From Dust to Dust: A Unique Supercomputer Provides a Glimpse of How Galaxies Evolve

By Peterson, Ivars | Science News, January 14, 1989 | Go to article overview

From Dust to Dust: A Unique Supercomputer Provides a Glimpse of How Galaxies Evolve


Peterson, Ivars, Science News


FROM DUST TO DUST

The images lack the flash and action of a video game. Nonetheless, the patterns weaving across the screen have a mesmerizing effect. Strands and filaments in speckled shades of red, orange and yellow float against a background of blue pinpoints. Lumps accumulate, then disappear. Bubbles collapse, then form again.

This "galaxy in a box," a remarkable computer simulation, suggests how a galaxy evolves, as marked by the ebb and flow of interstellar dust and gas against a background of stars forming and dying. In this simulation, minutes of computer time stretch into billions of years on a galactic time scale.

By matching such computer models with astronomical observations, scientists hope to determine the fundamental factors affecting galactic evolution. Already, the results of simulations show that a wide range of initial conditions produce plausible patterns of star formation and destruction within a galaxy.

What makes the galaxy-in-a-box simulation possible is the use of a one-of-a-kind, experimental supercomputer that combines the power of 576 individual processors, each one roughly as capable as the original Cray-1 supercomputer. But even with such a machine, it takes careful programming, tremendous attention to detail and a number of mathematical tricks to get the right images on a screen quickly enough so that scientists don't need to wait hours or even years for results.

Developed over the last three years, the galaxy-in-a-box simulation represents the point efforts of astrophysicist Kevin H. Prendergast and mathematicians David V. Chudnovsky and Gregory V. Chudnovsky, all from Columbia University in New York City, and M.M. (Monty) Denneau of the IBM Thomas J. Watson Research Center in Yorktown Heights, N.Y., who designed and built the GF11 supercomputer.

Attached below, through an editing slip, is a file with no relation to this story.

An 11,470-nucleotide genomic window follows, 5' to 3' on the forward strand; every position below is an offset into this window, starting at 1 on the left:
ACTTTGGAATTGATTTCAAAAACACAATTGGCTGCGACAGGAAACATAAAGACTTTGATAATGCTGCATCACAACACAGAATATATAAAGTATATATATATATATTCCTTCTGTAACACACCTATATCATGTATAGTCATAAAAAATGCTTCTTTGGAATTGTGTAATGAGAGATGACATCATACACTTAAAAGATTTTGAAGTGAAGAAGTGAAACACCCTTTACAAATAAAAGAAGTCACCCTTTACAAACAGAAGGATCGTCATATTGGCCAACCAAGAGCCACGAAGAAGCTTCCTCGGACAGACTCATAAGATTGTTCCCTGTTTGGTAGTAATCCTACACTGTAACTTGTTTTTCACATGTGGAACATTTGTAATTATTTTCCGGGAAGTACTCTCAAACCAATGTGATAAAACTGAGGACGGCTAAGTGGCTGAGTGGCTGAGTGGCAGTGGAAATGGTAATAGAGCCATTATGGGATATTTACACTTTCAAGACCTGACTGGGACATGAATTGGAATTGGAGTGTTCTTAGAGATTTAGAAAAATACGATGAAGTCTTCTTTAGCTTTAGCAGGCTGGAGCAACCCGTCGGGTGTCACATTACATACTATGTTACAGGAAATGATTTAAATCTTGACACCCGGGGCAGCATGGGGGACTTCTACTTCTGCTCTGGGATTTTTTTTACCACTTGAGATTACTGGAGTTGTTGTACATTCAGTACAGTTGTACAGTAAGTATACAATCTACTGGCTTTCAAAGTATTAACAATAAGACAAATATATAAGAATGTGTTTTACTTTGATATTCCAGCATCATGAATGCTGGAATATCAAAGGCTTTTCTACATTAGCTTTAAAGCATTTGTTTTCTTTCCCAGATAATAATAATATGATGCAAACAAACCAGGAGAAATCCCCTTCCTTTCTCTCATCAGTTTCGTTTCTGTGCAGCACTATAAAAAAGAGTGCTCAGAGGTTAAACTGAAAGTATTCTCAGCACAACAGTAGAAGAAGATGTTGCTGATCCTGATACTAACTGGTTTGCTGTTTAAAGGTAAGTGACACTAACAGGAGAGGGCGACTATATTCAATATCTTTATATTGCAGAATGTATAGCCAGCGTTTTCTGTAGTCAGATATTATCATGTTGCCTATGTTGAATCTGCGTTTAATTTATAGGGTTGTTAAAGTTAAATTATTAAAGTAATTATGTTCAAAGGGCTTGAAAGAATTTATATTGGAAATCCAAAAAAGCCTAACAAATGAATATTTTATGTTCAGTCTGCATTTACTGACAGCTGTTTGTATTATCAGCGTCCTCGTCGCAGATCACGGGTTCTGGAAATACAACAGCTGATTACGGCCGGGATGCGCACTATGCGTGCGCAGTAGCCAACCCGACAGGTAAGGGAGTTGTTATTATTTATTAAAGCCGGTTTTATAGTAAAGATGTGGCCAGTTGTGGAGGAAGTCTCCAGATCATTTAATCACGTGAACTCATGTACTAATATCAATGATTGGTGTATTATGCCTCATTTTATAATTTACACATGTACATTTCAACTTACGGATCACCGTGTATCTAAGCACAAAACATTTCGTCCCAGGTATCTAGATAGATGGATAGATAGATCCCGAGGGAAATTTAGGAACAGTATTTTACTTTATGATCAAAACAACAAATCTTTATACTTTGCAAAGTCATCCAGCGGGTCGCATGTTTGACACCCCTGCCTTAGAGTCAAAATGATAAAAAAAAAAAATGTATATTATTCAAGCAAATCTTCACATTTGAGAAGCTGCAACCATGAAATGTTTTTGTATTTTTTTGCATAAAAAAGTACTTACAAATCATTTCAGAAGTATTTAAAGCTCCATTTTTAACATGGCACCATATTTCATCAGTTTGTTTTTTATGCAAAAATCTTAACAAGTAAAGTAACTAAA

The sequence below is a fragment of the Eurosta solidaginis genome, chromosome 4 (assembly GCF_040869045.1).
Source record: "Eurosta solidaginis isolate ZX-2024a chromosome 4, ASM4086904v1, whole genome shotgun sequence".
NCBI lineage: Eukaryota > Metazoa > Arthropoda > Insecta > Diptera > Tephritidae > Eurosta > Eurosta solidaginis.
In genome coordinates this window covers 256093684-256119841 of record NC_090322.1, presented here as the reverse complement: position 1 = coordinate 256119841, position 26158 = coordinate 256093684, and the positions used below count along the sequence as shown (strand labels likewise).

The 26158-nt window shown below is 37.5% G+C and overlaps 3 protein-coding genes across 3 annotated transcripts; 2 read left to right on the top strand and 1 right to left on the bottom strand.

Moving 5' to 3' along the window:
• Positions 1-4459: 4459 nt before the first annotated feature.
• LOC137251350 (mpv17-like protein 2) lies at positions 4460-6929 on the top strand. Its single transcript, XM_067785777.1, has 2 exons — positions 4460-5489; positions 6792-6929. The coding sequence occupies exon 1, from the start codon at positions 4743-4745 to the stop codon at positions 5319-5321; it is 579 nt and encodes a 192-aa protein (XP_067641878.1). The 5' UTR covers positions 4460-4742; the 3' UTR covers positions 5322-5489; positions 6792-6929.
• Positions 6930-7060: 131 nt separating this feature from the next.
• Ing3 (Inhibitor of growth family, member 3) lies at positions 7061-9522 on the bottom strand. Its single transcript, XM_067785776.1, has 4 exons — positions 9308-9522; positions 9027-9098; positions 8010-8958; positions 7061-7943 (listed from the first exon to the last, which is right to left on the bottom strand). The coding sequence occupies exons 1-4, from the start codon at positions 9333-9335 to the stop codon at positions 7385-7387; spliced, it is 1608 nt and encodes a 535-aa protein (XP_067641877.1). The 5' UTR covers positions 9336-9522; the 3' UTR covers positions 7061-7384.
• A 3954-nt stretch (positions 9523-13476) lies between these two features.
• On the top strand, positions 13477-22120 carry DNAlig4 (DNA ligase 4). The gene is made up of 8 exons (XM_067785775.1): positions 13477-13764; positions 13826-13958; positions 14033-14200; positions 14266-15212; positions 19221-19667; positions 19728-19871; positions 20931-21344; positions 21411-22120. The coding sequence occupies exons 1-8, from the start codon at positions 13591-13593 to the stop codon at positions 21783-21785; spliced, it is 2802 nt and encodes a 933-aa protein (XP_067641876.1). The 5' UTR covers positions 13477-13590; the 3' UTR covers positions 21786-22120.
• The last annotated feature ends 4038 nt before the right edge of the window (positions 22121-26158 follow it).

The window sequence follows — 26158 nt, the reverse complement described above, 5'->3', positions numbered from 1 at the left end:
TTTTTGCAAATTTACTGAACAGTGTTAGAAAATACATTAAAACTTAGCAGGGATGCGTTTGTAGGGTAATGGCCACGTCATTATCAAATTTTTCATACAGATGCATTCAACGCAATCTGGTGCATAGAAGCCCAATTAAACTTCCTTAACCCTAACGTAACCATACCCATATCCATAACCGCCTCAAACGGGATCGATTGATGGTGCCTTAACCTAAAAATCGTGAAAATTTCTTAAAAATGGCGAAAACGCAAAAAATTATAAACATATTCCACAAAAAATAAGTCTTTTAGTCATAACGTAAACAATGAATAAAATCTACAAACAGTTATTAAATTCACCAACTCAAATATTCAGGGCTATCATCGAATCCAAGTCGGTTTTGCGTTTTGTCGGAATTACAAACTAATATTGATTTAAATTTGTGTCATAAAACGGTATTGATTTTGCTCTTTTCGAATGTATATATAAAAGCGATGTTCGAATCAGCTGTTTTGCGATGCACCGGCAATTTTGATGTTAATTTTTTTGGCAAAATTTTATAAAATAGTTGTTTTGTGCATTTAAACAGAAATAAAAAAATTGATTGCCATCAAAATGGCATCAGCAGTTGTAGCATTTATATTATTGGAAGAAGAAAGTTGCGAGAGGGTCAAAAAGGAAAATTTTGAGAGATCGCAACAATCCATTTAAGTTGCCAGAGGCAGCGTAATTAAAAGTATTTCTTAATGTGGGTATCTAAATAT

Stars condense out of clouds of coalescing gas. During their lifetimes, fueled by internal nuclear engines, they slowly evaporate, or lose mass, by returning gas to the interstellar medium. Massive stars end their lives in supernova explosions, leaving behind small remnants in the form of neutron stars or black holes and scattering the bulk of their mass as dust and gas. Eventually, this ejected material gets recycled, becoming part of another generation of stars.

This picture of the birth and death of individual stars emerges from a combination of physical theory and observations of nearby astronomical objects, especially of regions where stars now appear to be forming. Missing is the bigger picture of how entire galaxies, consisting of billions of stars, form and evolve.

The Columbia-IBM collaboration attempts to construct a realistic computer model of galactic evolution embodying what is known about the interaction of stars and interstellar gas. The model incorporates Newton's laws of motion, star formation and evaporation, the effects of stellar winds and starlight in heating up and pushing around interstellar gas, and the cooling of interstellar gas by the emission of infrared radiation.

The initial computer model developed by Prendergast and his collaborators illustrates star and gas interactions in two dimensions, on a square grid consisting of 100 rows of 100 cells each. That grid represents a slice through a portion of a galaxy about 1,000 light-years across. On this scale, stars are too numerous to be pictured individually, and the stars and gas are treated computationally as two separate but intermingled fluids -- not unlike computer simulations in hydrodynamics showing the mixing of two different liquids. For each cell at every time step, the computer calculates the new gas and star densities, taking into account the effects of star formation, mass loss, and stellar heating and radiative cooling.

On a typical supercomputer, such computations would take days. But Denneau's GF11 supercomputer is special. The hardware fills a room. …

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